No statistical differences were observed between children younger adolescents (12–15.9 years) and older adolescents (16–19 years) at any times when the test was completed (T0: T-QoLchildrenyounger 7.2±5.2; T-QoLadolescentsolder 9.1±6.5; p=0.14; T1: T-QoLchildrenyounger 9.4±6.6; T-QoLadolescentsolder 9.4±6.6; p=0.8). Only in domain 3 scores were higher among those over 16 years (p<0.05, d=−0.362). T-QoL mean score was significantly higher in females than in males globally (T-QoLfemales 10.3±6.4; T-QoLmales 6.3±5.0; p<0.001; d=−0.693), in domains 1 and 3 and in the two moments where the test was administered. We also found gender differences in the GQ, CDLQI and DLQI assessments (GQfemales 4.9±2.6, GQmales 3.7±2.6, p<0.05, d=−0.475; CDLQI/DLQIfemales 4.0±3.6, CDLQI/DLQImales 2.7±3.0, p<0.05, d=−0.385).

The distribution of item scores was also reflected in the mean domain scores with domain 1: Self-image had the highest MS (5.2; range 0–16) followed by domain 3: Psychosocial impact and relationships, (2.1, range 0–12) and domain 2: Physical well-being and future aspirations (1.2, range 0–8).

Convergent validity

The Kolmogorov–Smirnov test was significant for the T-QoL total score (D=0.12875; p<0.001), the DLQI/CLQI (D=0.209; p<0.001) and GQ (D=0.107; p=0.020). Therefore, normality cannot be assured for any of the total scores.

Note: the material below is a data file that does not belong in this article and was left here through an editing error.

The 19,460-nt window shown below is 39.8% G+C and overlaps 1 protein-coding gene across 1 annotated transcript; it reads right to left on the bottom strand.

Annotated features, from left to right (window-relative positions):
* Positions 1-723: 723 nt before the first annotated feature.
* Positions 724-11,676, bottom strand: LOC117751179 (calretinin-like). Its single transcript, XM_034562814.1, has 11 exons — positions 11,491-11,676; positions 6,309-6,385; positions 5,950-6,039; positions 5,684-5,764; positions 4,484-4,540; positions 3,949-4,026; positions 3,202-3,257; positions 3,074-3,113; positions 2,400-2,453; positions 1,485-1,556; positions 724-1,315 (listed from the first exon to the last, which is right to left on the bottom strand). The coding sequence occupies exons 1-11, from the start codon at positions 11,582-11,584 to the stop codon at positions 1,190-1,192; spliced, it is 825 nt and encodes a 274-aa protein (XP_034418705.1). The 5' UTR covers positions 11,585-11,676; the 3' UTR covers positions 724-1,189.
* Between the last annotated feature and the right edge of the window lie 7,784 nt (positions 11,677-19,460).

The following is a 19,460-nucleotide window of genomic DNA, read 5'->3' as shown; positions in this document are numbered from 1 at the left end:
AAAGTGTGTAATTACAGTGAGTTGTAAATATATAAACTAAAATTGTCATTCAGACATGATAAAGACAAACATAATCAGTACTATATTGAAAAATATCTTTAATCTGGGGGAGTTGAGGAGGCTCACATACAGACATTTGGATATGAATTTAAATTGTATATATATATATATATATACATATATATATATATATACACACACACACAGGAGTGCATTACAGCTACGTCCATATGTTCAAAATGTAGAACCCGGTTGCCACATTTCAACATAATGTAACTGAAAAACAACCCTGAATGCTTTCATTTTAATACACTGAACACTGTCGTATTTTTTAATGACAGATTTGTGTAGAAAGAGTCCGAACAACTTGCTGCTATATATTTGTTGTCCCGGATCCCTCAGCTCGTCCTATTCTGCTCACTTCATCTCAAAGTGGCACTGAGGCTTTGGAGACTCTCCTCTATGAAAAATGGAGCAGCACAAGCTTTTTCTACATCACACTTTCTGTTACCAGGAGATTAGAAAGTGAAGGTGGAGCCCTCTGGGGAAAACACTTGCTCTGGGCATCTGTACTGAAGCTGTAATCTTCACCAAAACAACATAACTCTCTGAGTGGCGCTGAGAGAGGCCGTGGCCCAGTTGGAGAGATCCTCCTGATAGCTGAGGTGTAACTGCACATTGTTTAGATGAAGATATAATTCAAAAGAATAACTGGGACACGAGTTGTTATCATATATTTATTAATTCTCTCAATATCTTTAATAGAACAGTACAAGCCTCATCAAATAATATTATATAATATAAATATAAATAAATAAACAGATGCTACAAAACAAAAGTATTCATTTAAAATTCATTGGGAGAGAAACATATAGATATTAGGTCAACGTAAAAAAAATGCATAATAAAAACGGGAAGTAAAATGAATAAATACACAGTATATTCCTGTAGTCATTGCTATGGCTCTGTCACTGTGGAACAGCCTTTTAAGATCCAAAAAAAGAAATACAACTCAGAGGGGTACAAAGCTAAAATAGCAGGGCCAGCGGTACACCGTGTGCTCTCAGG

The correlations of the T-QoL total scores with the DLQI and CLQI were r=0.75 and r=0.63 with the GQ, suggesting that overall results seem to converge moderately between the different measurement tools.

Construct validityDimensionality study

The parallel analysis performed recommends the extraction of four factors whose empirical eigenvalues were higher than the mean of the simulated ones and their 95th percentile (Fig. 1). The first factor seemed to be dominant, while the other three contain secondary eigenvalues that explain less variance than the first factor.

Figure 1.

Parallel factor analysis.

(0,3MB).
Factor analysis

Overall model fit statistics suggested a better fit for the bifactor model than the correlated three-factor model (Table 2). Less significant saturations were obtained in the bifactor model compared with the general factor one (Figs. 2 and 3). Notwithstanding, factor loadings in the bifactor model did not reach values below 0.20 except for items 17 and 18 for the third group factor and items 2, 3, 11 and 12 for the general factor. All saturations and error variances were positive in both models. The only item that did not saturate significantly in any of the two models was item 12. The results of R2 show that the bifactor model explained more variance for each item including a general factor. The items of domain 1 (except item 7) and items 13, 14 were the best explained items in both models. Otherwise, items 7, 12, 15 and 16 had the lowest R2 value (<0.30) in the 3 models.

Table 2.

Model comparation.

Model  Chi square  Df  CFI  TLI  RMSEA  SRMRu  SRMRu/R2 
CFA 3 correlated factors  323.38**  132  0.979  0.975  0.020  0.069  0.108